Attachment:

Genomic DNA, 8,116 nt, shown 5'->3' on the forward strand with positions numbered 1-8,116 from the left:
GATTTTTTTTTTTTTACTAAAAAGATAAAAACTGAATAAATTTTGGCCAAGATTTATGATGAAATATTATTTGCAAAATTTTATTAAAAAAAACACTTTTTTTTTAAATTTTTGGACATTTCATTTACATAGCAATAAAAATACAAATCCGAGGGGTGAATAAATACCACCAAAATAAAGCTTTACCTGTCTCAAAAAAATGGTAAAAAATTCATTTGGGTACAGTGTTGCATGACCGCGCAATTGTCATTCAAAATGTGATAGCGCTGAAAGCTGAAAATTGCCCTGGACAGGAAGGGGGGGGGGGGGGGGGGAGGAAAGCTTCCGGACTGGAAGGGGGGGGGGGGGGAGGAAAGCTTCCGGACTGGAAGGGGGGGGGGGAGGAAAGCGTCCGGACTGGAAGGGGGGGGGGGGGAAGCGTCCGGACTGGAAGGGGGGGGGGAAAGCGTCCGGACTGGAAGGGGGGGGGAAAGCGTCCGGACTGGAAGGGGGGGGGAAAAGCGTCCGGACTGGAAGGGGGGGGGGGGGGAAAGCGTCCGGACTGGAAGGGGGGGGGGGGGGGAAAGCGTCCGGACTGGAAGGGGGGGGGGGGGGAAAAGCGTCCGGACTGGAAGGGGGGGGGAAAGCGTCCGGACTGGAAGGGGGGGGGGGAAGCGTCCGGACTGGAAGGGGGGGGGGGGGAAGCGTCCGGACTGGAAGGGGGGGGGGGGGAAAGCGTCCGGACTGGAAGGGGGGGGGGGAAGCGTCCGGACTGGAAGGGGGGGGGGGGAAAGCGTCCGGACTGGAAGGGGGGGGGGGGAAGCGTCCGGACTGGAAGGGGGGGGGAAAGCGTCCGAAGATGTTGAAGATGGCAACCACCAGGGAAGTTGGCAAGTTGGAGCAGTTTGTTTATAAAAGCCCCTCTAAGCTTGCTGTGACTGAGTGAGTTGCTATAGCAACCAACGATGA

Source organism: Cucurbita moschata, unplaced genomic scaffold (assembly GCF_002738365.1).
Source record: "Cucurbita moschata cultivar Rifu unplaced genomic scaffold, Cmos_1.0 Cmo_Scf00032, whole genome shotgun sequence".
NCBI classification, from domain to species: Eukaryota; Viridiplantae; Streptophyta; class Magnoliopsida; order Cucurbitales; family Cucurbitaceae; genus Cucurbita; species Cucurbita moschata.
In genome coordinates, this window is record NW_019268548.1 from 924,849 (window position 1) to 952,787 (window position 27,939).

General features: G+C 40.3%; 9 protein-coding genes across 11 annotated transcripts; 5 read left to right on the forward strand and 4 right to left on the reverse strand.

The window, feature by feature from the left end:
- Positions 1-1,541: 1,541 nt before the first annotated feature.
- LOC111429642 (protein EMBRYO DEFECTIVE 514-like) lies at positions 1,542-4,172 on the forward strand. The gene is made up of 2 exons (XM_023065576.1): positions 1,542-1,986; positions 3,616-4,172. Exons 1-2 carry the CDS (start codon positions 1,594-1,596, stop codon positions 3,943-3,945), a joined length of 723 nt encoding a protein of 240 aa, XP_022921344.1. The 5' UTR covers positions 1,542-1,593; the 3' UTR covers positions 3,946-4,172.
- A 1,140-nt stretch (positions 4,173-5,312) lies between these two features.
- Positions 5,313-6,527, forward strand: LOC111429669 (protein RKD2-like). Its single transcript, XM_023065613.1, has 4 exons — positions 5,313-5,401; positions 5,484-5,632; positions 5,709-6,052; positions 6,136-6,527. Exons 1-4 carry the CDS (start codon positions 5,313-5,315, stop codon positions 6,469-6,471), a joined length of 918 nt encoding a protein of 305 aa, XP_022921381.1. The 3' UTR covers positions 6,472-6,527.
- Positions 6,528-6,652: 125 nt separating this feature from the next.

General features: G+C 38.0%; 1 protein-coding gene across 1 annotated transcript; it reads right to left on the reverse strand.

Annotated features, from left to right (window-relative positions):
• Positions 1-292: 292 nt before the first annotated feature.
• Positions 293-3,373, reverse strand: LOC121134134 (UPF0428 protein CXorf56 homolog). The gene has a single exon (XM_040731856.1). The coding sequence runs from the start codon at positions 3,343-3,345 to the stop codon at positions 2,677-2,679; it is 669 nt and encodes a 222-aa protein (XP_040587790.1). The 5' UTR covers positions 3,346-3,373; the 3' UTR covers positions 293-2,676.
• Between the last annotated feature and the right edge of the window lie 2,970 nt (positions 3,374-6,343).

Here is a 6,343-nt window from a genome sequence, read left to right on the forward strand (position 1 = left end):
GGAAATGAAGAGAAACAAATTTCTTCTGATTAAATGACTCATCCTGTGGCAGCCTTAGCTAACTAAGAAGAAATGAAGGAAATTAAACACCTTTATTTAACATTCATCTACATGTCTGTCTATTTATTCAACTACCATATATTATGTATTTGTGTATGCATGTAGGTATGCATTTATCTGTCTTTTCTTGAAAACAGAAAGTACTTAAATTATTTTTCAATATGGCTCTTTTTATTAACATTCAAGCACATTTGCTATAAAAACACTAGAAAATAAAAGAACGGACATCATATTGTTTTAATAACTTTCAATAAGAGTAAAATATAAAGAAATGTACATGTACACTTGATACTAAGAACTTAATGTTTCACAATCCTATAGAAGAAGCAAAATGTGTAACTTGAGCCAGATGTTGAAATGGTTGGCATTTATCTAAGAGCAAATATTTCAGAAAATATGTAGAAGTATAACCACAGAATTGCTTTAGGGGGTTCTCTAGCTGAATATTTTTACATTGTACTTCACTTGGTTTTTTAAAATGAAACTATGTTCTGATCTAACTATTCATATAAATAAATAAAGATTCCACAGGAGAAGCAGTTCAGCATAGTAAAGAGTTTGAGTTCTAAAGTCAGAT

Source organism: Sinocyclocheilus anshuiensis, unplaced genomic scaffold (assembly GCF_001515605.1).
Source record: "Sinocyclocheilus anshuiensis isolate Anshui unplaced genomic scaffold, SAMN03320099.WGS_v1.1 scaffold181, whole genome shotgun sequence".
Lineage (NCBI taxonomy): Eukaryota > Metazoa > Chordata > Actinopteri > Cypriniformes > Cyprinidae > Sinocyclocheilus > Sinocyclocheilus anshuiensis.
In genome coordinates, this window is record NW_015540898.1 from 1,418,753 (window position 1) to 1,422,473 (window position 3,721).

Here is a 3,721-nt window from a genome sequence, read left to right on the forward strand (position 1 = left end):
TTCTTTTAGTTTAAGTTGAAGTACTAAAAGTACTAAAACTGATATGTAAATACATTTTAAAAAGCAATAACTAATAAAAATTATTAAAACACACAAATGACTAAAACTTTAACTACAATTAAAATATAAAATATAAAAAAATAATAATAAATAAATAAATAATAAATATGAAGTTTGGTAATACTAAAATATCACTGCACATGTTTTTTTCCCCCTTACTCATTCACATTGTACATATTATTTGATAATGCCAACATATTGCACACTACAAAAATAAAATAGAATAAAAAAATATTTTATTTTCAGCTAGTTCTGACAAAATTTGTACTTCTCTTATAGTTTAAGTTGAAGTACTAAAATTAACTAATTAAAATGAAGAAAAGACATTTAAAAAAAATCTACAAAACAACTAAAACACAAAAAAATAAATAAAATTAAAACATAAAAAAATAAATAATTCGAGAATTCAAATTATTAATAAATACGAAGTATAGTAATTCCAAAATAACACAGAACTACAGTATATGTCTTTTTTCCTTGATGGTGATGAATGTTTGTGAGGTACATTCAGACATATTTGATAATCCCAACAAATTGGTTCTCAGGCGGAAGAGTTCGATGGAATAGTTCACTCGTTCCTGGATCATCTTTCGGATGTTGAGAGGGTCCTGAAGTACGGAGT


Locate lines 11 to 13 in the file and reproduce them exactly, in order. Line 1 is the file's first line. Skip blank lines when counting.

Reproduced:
- A 1,140-nt stretch (positions 4,173-5,312) lies between these two features.
- Positions 5,313-6,527, forward strand: LOC111429669 (protein RKD2-like). Its single transcript, XM_023065613.1, has 4 exons — positions 5,313-5,401; positions 5,484-5,632; positions 5,709-6,052; positions 6,136-6,527. Exons 1-4 carry the CDS (start codon positions 5,313-5,315, stop codon positions 6,469-6,471), a joined length of 918 nt encoding a protein of 305 aa, XP_022921381.1. The 3' UTR covers positions 6,472-6,527.
- Positions 6,528-6,652: 125 nt separating this feature from the next.